Flight from reason
Thomas Mical's project is interesting and timely. It is interesting in that, prima facie, it seems so untenable. It is timely in that it cleverly replaces the high theory that ground to a halt in Post-Structuralism, with a more intuitive and, importantly, an aesthetic account of Modernity and its more recent developments.
Surrealism has been largely overlooked by architectural theory, and so architectural Modernism is seen to be rational in a way that some aspects of Modern painting and writing were not. Indeed, in these other realms, Surrealism might be thought to re-aestheticise art after the ground had been swept clear by the anti-aesthetic of Dada.
Wittgenstein's student, the late Elizabeth Anscombe, pointed up the difference in 'the direction of fit' between belief and the world on the one hand, and desire and the world on the other. It is a feature of the human mind that it shapes belief to fit the world. By contrast, desire acts upon us, so that we change the shape of the world to fit our requirements.
Belief and knowledge are the central planks on which science is constructed - that most rational edifice that dispenses with our personal perspective. Desire returns us from that rational world to the human realm, where we make our lives among the glorious and the disappointing. Belief imposes the world on us; desire imposes us on the world. While it's incumbent on us to make our beliefs consistent with each other, no such requirement can be placed on desire. Which means that an architectural world seen as expressive of desire is freed from rational constraint.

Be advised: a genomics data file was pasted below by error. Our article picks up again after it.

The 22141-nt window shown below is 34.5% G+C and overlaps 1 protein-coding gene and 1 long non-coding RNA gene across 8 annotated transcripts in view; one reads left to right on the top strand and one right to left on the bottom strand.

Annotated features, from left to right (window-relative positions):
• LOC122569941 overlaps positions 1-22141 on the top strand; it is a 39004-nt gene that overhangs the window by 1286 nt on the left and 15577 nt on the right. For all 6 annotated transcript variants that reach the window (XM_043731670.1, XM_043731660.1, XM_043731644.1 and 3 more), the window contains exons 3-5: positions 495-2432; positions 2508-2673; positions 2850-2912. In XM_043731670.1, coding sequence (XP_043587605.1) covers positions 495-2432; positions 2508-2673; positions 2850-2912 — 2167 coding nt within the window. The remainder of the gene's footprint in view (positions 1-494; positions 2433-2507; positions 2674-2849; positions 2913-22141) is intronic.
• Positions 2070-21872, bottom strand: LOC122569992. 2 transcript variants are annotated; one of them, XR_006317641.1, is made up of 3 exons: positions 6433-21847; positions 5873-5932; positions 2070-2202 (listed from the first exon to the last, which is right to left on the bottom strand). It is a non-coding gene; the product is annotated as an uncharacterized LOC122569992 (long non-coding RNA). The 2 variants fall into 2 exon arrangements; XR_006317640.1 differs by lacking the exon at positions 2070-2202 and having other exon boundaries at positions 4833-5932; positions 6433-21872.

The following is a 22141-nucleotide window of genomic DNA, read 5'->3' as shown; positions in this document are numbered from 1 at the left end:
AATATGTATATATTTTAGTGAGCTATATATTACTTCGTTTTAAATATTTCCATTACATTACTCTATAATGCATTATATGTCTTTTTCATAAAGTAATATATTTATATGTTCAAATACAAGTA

It is within the realm of desire that Mical places the human perspective upon architecture; so that architecture becomes a metaphorical space in which our human lives make sense within a created cultural world.
That is, instead of architecture being a pseudo-scientific solution to a social problem (as some Modernists would have had it), it's seen as the creation of a fictive world, in which we shape and impose our values.
This is a varied collection containing some excellent contributions, notably the introduction by Mical and the chapters by Krzysztof Fijalkowski, Alexander Gorlin and Raymond Spiteri. These chapters are by established academics, while others are by younger writers, including research students, which makes for a lively mix. There is much reassessment in the book, as one might imagine, with a project to look at familiar places from a new perspective.
Some contributors cite Le Corbusier as the focus of Modernist rationality, while others are prepared to see his work in light of his documented Surrealist sympathies. So there is a welcome breadth of opinion, rather than the solidity of the usual received and trotted-out doctrine. The book is entertaining reading, even leading you to readjust your views.
Those papers that cross the divide between architecture and depiction tread dangerous ground. It is interesting to review painters like Magritte and De Chirico and to consider them within the framework of representation, but it is questionable whether reflection on two-dimensional works can really be transposed into the three dimensions of architecture.
This, however, is a small quibble and one that is again the source of enjoyable thought about architecture. Given that the whole collection encourages new and varied thought on the subject, I hope that it will be taken up as reading within architecture schools. It has the potential to influence architectural practice, and so provides a rare occasion when history and theory might be at home in the studio. It is a pleasure to read.
Dr Edward Winters is senior lecturer and research fellow at West Dean College